Recording projects present very individual challenges. In 1995, for example, I was asked to record and arrange a cassette of pre-school songs in Gaelic, a language I know little about. But thanks to two wonderful singers - Ellen Jack and Donald MacAskill - Am Bodach Beag (the Funny Little Man) became a great hit with the Highlands and Islands playgroups. The brief for Out of the Stones, commissioned by Orkney Islands Council in 2005, was to make a CD of the kinds of music that could have been heard on Orkney over a 5000 year period. Bill Taylor, my collaborator, and I gathered an army of musicians from as far away as Slovenia, playing instruments as diverse as bull-roarers, triple pipes, and bowed lyre. The CD launched with a concert in St Magnus Cathedral.
The music I composed for Ken Loach's 1976 children's film Black Jack, based on the historical novel by Leon Garfield, was scored for just three players - penny whistle, viola, and hurdy gurdy. I improvised some sequences live on the penny whistle, while a rough cut of the film played on a huge screen in Anvil Studios, where the Star Wars score had been recorded. One of my tasks was to gather together musicians and singers who would perform live in the film (which featured a travelling fair). Among them was Packie Byrne of Donegal, who was a great favourite with folk club audiences. The film was beset with disasters: the most expensive day's filming - the procession to the Tyburn tree with a cast of hundreds - was wiped out by torrential rain; halfway through filming the money ran out, and catering transformed overnight from smoked salmon to egg sandwiches. But what a privilege to work with one of my favourite film directors, and the celebrated lighting cameraman Chris Menges, on a strange little film that's slowly coming into its own.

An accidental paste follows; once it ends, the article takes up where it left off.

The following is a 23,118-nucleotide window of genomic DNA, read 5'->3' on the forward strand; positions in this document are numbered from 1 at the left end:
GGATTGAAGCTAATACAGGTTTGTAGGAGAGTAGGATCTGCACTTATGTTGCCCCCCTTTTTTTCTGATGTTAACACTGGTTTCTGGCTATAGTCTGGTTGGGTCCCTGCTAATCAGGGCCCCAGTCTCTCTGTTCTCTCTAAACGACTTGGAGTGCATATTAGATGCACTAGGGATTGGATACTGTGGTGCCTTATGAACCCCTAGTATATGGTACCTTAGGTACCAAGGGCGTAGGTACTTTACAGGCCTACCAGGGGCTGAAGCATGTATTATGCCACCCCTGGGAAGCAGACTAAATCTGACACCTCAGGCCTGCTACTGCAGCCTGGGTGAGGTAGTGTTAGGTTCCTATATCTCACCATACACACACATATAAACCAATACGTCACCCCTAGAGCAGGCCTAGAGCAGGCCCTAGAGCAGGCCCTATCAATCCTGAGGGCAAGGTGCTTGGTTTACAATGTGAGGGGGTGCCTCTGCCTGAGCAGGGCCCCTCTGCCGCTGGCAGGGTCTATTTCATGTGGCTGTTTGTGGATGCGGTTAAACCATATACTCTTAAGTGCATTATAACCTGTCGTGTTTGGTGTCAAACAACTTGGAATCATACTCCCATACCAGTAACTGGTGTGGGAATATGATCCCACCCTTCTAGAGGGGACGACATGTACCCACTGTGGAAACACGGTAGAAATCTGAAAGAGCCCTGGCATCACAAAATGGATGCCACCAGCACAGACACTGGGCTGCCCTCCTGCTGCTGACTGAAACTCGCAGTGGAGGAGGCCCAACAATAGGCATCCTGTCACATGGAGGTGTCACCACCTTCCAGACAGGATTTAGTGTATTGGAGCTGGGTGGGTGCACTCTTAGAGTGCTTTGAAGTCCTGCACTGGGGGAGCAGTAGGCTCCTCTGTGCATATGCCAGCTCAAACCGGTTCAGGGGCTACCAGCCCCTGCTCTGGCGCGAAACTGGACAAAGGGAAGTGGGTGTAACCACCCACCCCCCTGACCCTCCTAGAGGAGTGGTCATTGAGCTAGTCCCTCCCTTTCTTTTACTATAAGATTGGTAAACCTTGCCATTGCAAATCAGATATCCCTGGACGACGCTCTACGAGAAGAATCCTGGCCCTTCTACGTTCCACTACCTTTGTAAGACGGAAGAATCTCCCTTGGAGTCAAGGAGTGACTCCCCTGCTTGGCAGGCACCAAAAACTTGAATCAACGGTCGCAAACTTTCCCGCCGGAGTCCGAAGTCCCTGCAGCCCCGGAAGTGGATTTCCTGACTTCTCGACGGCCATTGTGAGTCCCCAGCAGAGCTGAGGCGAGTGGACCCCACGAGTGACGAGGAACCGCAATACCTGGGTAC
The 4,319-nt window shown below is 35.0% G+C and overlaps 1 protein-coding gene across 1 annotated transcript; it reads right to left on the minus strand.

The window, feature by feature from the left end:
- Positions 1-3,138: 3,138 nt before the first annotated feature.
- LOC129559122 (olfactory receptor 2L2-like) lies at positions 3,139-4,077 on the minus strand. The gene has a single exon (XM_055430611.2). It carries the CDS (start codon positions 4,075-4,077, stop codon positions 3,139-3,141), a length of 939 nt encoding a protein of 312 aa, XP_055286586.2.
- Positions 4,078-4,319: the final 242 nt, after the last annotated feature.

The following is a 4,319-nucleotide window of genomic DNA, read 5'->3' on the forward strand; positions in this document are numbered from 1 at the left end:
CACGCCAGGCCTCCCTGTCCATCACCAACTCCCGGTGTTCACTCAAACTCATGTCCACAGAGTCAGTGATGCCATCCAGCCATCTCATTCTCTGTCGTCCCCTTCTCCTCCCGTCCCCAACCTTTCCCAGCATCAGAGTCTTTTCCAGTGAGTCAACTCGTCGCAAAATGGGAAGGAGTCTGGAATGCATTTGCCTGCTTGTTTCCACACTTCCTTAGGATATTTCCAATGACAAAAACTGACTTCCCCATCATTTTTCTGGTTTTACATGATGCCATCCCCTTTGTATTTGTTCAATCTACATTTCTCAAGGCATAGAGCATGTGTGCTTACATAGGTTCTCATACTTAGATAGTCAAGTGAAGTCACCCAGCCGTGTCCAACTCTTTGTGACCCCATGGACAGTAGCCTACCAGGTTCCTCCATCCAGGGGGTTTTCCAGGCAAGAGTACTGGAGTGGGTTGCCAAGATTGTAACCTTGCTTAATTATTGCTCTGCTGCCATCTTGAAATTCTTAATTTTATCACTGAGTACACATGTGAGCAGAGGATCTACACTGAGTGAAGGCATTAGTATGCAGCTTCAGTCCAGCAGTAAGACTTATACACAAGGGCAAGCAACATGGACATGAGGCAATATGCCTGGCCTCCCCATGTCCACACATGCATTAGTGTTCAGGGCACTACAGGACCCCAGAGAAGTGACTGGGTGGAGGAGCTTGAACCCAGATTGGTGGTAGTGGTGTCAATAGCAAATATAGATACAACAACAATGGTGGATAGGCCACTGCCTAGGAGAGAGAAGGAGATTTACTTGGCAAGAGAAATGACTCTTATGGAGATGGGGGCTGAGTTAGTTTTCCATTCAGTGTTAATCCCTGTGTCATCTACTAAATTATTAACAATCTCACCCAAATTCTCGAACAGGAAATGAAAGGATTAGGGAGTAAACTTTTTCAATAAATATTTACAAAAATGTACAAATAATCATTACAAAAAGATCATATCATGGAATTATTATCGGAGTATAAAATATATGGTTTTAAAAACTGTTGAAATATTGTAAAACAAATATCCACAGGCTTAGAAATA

Working with other performers has always been interesting... sometimes terrifying, but mostly rewarding. A stint in Basildon in 1974, in a production of Joseph and the Amazing Technicolour Dreamcoat, illuminated rep theatre life like little else could. Taking part in Charivari's production of The Shipbuilder, at Whitby Folk Week in 1984, I was able to work with professional dancers and some of the best musicians on the folk scene, before an audience of thousands. Storm was a community music drama staged by Ross and Cromarty Council in late summer 1995. I devised the scenario - a 20th century take on the traditional story of the man who steals a selkie woman's skin - and wrote the songs for a group of more than twenty singers and musicians. We presented the show over five nights in Cromarty. After the final curtain call there was just enough time to grab a pint in the Royal Hotel before the ferry carried us across the water to our homes on the Nigg Peninsula, as the sun set over the Cromarty Firth.
Sounding Dunadd was a sequence of four events which I devised for Kilmartin House Museum in Argyll, among the greatest concentration of prehistoric tombs and standing stones in mainland Scotland. The first, in May 2013, was a story walk along the glen to Dunadd hill fort with botanist Patsy Dyer. In June, Kilmartin Glassary Church was host to an evening of songs, stories and music about Travellers, featuring Mod Gold Medallist Joy Dunlop, clarsair Bill Taylor, children from the local school, and a specially convened choir performing songs by Sydney Carter and storyteller Duncan Williamson. September saw an outdoor drama based on the terrifyingly gruesome folk tale The Hobyahs, performed by the children of Kilmartin Primary School in the ruins of Carnasserie Castle. In the final event, Twilight at Temple Wood, we took a crepuscular ramble around the ancient stones, while I told the story of The Magic Monster Bear. There were drummers, banners, a choir and fire juggling, and finally a feast in Kilmartin House.